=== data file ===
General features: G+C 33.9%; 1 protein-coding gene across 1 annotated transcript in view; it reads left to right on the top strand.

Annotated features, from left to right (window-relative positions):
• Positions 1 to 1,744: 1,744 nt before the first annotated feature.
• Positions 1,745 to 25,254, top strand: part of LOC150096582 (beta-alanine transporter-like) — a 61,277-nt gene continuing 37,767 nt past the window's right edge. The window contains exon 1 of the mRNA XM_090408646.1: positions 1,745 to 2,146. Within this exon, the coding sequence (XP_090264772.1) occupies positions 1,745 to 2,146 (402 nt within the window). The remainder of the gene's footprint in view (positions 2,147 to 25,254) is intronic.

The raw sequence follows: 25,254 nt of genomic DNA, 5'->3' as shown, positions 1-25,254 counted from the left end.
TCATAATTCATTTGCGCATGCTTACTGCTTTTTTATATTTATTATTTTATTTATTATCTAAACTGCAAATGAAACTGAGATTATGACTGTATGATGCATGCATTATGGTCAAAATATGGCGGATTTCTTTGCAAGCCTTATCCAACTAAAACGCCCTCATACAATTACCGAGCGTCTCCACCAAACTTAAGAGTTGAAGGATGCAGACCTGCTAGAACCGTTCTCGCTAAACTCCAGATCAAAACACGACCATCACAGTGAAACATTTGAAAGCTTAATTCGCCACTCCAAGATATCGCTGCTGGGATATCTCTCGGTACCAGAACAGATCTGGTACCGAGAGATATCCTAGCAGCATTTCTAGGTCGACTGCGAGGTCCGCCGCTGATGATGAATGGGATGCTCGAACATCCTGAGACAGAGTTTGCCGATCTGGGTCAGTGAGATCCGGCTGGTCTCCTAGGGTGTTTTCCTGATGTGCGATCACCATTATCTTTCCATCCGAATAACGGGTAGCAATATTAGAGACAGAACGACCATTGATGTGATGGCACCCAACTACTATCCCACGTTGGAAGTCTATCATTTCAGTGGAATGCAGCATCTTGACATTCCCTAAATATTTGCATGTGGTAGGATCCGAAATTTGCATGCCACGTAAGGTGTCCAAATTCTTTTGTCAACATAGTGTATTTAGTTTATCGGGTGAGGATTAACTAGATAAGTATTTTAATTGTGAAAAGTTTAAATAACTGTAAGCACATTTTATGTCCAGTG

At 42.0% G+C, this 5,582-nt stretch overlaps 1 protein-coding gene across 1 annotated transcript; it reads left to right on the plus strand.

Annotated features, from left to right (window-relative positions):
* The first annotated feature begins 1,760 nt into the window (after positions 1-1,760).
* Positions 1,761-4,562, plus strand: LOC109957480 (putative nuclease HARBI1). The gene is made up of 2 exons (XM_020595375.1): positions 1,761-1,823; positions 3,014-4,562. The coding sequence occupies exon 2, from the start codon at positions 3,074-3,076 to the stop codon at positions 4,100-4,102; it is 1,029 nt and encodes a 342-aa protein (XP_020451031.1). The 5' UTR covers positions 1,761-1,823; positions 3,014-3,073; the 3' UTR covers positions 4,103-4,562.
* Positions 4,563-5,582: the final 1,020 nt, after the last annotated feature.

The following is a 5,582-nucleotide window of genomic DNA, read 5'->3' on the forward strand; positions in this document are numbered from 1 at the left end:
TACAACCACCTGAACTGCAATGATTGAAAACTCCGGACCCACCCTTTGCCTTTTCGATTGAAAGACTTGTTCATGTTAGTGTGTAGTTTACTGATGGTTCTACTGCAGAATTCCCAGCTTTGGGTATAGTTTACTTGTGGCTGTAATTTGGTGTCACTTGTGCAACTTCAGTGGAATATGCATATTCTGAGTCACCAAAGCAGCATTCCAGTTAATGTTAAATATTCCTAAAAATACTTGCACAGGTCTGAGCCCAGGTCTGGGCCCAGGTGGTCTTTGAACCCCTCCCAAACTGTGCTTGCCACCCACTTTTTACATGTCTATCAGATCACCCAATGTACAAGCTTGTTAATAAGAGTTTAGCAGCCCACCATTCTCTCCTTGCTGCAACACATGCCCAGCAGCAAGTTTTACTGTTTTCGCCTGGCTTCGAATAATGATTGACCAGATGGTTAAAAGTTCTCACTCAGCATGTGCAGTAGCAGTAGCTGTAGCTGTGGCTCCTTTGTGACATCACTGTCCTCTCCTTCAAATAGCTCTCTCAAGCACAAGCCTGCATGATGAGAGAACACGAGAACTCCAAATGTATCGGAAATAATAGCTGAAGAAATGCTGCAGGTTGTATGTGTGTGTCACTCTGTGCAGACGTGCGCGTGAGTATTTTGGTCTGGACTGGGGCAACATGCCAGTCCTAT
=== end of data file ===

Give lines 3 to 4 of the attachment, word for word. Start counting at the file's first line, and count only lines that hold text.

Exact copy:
• Positions 1 to 1,744: 1,744 nt before the first annotated feature.
• Positions 1,745 to 25,254, top strand: part of LOC150096582 (beta-alanine transporter-like) — a 61,277-nt gene continuing 37,767 nt past the window's right edge. The window contains exon 1 of the mRNA XM_090408646.1: positions 1,745 to 2,146. Within this exon, the coding sequence (XP_090264772.1) occupies positions 1,745 to 2,146 (402 nt within the window). The remainder of the gene's footprint in view (positions 2,147 to 25,254) is intronic.